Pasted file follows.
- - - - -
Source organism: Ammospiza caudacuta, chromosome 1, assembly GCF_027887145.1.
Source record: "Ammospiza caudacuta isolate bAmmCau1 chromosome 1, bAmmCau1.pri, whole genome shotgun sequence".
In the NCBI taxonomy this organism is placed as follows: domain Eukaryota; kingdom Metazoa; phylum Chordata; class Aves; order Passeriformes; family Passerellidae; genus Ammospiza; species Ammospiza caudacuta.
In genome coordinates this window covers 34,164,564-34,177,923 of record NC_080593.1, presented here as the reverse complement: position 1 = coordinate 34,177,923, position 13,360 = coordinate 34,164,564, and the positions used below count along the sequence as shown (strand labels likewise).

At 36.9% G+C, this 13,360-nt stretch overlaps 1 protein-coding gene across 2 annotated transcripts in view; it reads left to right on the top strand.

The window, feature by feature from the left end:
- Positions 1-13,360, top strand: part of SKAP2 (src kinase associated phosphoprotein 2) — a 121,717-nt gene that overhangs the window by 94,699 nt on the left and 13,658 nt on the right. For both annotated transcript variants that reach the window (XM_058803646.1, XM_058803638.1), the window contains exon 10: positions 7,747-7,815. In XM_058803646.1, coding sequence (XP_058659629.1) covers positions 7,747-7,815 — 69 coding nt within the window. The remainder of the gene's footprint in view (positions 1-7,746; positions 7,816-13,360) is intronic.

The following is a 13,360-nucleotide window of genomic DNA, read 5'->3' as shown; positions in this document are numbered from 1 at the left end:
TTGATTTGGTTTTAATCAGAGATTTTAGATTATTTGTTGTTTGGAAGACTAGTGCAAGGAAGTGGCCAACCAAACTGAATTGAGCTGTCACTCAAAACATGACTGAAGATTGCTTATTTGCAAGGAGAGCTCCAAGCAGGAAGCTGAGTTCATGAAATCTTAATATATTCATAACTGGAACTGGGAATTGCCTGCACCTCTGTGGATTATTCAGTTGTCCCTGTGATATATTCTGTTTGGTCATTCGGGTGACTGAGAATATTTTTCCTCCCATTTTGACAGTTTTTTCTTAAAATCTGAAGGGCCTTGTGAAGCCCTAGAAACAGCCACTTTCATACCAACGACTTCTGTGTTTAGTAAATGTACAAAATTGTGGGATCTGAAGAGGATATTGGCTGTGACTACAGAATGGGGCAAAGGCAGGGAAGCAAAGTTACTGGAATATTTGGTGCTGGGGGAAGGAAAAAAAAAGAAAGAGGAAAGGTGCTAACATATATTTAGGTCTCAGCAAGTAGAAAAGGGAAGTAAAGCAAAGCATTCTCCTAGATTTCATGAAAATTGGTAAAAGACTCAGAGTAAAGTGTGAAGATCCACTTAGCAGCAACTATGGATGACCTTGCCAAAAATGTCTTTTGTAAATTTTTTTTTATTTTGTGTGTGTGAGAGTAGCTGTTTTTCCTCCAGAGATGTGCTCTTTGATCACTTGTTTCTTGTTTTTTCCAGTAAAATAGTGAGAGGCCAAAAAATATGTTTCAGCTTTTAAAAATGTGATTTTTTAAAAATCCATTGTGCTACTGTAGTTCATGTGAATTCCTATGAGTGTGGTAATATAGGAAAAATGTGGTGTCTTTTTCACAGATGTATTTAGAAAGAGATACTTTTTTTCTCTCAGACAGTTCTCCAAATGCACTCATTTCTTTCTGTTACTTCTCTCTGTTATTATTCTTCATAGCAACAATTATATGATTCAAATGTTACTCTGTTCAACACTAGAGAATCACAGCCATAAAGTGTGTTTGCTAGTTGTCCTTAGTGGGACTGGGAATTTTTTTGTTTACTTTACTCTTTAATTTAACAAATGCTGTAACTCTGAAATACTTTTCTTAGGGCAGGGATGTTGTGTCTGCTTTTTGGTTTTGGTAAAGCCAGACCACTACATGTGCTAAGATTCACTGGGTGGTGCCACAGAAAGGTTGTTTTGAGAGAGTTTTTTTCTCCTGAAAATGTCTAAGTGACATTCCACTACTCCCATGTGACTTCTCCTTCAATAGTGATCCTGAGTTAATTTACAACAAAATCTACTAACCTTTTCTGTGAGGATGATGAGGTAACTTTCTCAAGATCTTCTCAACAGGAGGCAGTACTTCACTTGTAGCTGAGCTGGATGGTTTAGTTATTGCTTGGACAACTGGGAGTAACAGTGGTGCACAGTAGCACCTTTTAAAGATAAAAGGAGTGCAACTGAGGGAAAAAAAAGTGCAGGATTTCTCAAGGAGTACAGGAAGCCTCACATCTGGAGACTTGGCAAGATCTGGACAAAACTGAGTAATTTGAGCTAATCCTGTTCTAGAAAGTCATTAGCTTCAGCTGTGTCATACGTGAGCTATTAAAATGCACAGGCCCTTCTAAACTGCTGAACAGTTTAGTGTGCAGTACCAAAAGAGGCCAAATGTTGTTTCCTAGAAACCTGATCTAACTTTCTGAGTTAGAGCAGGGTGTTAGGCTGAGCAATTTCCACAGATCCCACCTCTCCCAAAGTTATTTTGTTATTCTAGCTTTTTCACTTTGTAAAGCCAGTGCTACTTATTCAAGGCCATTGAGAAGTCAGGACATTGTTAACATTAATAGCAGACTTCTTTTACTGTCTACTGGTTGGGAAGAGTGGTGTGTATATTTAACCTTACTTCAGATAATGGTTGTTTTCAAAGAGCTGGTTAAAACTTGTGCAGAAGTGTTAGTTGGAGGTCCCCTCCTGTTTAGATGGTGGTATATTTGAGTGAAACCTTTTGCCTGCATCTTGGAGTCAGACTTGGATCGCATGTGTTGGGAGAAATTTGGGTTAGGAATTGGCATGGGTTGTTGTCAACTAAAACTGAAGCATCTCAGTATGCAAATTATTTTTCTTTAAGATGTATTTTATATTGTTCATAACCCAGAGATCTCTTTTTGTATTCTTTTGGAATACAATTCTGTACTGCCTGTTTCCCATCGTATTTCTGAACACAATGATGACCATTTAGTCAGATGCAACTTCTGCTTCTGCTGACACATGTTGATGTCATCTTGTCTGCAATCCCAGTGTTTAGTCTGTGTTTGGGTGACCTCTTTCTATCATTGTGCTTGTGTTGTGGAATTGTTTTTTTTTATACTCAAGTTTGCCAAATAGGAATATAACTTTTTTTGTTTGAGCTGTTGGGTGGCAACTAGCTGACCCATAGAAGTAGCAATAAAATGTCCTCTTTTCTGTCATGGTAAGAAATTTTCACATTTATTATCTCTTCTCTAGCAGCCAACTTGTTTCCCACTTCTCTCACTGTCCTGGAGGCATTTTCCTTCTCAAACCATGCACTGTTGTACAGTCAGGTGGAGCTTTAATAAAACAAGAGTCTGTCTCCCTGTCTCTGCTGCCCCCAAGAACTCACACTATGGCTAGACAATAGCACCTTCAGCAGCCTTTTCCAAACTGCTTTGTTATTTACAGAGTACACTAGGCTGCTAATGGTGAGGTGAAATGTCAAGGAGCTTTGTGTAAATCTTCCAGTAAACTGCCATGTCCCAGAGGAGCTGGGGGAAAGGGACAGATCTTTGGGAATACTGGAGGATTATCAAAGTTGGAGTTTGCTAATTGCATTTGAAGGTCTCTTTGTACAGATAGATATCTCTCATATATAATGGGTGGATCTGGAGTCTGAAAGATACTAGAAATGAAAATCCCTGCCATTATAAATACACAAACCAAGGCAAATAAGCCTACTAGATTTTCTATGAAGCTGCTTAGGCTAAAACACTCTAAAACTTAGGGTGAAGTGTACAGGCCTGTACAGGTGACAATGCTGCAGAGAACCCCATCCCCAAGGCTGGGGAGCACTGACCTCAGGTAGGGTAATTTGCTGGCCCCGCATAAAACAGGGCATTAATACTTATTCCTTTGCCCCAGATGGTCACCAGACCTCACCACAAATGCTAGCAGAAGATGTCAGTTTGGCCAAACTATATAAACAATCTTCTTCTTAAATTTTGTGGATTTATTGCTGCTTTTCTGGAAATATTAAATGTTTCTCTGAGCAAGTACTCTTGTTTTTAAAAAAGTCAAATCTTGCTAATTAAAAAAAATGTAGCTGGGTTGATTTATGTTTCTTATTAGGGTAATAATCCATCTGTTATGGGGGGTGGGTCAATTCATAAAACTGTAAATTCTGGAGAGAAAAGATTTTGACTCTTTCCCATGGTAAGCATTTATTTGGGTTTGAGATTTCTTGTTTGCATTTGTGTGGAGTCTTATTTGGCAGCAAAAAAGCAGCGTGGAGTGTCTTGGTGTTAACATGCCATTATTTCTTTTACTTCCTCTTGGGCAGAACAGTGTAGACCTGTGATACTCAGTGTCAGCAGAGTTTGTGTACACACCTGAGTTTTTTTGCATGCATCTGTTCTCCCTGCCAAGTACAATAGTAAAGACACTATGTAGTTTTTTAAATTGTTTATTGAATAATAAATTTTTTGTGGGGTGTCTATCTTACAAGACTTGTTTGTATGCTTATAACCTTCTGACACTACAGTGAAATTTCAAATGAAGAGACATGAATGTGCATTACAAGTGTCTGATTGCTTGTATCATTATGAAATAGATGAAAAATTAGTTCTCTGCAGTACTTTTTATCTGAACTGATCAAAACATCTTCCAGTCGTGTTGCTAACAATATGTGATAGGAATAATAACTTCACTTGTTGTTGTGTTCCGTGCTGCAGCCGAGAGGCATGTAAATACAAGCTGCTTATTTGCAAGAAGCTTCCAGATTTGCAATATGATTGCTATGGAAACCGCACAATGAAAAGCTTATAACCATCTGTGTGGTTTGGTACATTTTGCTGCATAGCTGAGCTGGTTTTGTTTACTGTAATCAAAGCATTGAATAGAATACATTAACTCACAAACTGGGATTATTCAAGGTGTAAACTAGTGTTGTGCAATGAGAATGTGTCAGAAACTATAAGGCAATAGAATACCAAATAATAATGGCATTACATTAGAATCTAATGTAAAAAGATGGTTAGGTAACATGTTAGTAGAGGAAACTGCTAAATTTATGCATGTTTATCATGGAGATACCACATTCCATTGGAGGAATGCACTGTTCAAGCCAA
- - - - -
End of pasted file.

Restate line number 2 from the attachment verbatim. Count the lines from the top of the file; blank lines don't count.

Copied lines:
Source record: "Ammospiza caudacuta isolate bAmmCau1 chromosome 1, bAmmCau1.pri, whole genome shotgun sequence".